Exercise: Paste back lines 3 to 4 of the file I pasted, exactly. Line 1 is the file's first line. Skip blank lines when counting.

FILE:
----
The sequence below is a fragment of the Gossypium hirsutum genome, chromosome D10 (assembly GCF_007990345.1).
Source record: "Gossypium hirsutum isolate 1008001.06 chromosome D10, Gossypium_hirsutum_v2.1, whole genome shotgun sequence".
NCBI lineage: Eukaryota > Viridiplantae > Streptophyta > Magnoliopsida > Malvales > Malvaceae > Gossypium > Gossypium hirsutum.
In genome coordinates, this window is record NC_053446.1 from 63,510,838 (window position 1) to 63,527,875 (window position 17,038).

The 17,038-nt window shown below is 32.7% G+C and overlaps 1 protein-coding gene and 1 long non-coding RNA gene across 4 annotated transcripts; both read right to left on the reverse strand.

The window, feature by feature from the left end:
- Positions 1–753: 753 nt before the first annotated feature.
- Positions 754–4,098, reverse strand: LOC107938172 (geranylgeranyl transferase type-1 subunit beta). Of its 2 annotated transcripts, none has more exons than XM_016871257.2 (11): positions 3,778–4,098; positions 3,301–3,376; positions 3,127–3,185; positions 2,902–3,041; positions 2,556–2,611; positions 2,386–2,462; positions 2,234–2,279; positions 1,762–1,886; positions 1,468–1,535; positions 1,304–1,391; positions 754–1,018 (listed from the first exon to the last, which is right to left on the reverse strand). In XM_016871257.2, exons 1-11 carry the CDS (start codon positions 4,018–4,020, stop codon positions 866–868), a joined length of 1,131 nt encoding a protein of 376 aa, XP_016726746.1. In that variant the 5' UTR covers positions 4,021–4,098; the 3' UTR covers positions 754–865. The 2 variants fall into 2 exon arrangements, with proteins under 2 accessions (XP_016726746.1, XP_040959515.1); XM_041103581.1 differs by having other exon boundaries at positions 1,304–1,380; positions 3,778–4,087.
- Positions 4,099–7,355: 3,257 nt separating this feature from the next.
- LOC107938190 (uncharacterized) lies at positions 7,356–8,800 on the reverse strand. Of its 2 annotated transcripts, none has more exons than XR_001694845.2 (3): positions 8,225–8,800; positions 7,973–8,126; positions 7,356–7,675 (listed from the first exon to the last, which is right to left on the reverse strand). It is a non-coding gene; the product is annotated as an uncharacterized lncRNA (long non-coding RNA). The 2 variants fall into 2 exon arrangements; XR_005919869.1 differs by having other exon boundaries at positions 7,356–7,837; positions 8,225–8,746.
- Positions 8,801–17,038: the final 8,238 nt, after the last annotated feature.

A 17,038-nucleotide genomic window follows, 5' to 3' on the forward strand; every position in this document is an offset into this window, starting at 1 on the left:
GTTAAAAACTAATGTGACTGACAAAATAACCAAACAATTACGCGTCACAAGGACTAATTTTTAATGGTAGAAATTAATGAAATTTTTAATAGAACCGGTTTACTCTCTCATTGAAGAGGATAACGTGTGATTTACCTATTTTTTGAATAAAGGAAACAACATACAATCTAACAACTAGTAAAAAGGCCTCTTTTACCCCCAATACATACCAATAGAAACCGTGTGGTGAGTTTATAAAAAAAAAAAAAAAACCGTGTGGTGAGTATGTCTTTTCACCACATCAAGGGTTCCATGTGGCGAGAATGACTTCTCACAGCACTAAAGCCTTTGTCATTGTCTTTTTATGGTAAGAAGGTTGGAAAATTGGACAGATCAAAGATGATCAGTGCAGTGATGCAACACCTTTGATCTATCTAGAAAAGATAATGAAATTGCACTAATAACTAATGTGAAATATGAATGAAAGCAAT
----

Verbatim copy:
NCBI lineage: Eukaryota > Viridiplantae > Streptophyta > Magnoliopsida > Malvales > Malvaceae > Gossypium > Gossypium hirsutum.
In genome coordinates, this window is record NC_053446.1 from 63,510,838 (window position 1) to 63,527,875 (window position 17,038).